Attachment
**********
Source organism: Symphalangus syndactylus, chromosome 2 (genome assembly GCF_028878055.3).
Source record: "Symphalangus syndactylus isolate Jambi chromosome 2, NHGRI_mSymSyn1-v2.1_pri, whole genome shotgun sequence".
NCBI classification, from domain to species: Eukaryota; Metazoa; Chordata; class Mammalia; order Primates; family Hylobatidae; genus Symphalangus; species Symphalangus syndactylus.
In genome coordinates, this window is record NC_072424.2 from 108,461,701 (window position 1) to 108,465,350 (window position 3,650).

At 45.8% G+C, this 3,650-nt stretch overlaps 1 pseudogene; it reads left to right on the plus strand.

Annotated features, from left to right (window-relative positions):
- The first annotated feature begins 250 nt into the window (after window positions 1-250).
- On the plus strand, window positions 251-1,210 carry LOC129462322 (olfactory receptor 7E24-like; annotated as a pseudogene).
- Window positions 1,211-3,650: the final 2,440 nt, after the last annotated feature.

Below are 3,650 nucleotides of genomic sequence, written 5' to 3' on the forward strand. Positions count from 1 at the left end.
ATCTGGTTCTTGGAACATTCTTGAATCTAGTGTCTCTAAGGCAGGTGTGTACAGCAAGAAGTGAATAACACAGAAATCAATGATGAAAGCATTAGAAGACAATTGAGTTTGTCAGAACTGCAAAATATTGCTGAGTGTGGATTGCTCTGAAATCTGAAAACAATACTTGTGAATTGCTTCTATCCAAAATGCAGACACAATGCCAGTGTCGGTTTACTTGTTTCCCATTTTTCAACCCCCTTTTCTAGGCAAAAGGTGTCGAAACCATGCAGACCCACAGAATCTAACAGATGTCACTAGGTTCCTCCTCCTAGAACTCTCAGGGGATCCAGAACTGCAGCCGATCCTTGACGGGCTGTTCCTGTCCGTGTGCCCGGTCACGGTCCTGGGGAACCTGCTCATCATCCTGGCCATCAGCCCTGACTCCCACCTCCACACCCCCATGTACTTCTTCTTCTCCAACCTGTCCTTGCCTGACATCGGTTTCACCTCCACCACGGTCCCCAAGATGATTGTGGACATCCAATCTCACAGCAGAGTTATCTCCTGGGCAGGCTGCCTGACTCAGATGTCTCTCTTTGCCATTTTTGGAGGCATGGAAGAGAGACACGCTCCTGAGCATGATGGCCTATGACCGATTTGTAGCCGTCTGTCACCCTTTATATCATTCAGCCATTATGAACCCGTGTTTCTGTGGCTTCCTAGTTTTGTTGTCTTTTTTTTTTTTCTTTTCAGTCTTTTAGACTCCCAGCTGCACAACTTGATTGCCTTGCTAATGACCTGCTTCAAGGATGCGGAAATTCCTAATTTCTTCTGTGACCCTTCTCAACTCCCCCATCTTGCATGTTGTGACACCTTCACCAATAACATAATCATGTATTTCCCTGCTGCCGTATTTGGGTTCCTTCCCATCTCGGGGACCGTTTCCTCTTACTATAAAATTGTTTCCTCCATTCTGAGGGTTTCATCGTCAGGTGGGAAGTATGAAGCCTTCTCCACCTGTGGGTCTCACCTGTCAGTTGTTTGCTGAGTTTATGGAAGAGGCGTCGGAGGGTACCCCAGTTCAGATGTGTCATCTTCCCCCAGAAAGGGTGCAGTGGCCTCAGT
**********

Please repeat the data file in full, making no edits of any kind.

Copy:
Source organism: Symphalangus syndactylus, chromosome 2 (genome assembly GCF_028878055.3).
Source record: "Symphalangus syndactylus isolate Jambi chromosome 2, NHGRI_mSymSyn1-v2.1_pri, whole genome shotgun sequence".
NCBI classification, from domain to species: Eukaryota; Metazoa; Chordata; class Mammalia; order Primates; family Hylobatidae; genus Symphalangus; species Symphalangus syndactylus.
In genome coordinates, this window is record NC_072424.2 from 108,461,701 (window position 1) to 108,465,350 (window position 3,650).

At 45.8% G+C, this 3,650-nt stretch overlaps 1 pseudogene; it reads left to right on the plus strand.

Annotated features, from left to right (window-relative positions):
- The first annotated feature begins 250 nt into the window (after window positions 1-250).
- On the plus strand, window positions 251-1,210 carry LOC129462322 (olfactory receptor 7E24-like; annotated as a pseudogene).
- Window positions 1,211-3,650: the final 2,440 nt, after the last annotated feature.

Below are 3,650 nucleotides of genomic sequence, written 5' to 3' on the forward strand. Positions count from 1 at the left end.
ATCTGGTTCTTGGAACATTCTTGAATCTAGTGTCTCTAAGGCAGGTGTGTACAGCAAGAAGTGAATAACACAGAAATCAATGATGAAAGCATTAGAAGACAATTGAGTTTGTCAGAACTGCAAAATATTGCTGAGTGTGGATTGCTCTGAAATCTGAAAACAATACTTGTGAATTGCTTCTATCCAAAATGCAGACACAATGCCAGTGTCGGTTTACTTGTTTCCCATTTTTCAACCCCCTTTTCTAGGCAAAAGGTGTCGAAACCATGCAGACCCACAGAATCTAACAGATGTCACTAGGTTCCTCCTCCTAGAACTCTCAGGGGATCCAGAACTGCAGCCGATCCTTGACGGGCTGTTCCTGTCCGTGTGCCCGGTCACGGTCCTGGGGAACCTGCTCATCATCCTGGCCATCAGCCCTGACTCCCACCTCCACACCCCCATGTACTTCTTCTTCTCCAACCTGTCCTTGCCTGACATCGGTTTCACCTCCACCACGGTCCCCAAGATGATTGTGGACATCCAATCTCACAGCAGAGTTATCTCCTGGGCAGGCTGCCTGACTCAGATGTCTCTCTTTGCCATTTTTGGAGGCATGGAAGAGAGACACGCTCCTGAGCATGATGGCCTATGACCGATTTGTAGCCGTCTGTCACCCTTTATATCATTCAGCCATTATGAACCCGTGTTTCTGTGGCTTCCTAGTTTTGTTGTCTTTTTTTTTTTTCTTTTCAGTCTTTTAGACTCCCAGCTGCACAACTTGATTGCCTTGCTAATGACCTGCTTCAAGGATGCGGAAATTCCTAATTTCTTCTGTGACCCTTCTCAACTCCCCCATCTTGCATGTTGTGACACCTTCACCAATAACATAATCATGTATTTCCCTGCTGCCGTATTTGGGTTCCTTCCCATCTCGGGGACCGTTTCCTCTTACTATAAAATTGTTTCCTCCATTCTGAGGGTTTCATCGTCAGGTGGGAAGTATGAAGCCTTCTCCACCTGTGGGTCTCACCTGTCAGTTGTTTGCTGAGTTTATGGAAGAGGCGTCGGAGGGTACCCCAGTTCAGATGTGTCATCTTCCCCCAGAAAGGGTGCAGTGGCCTCAGT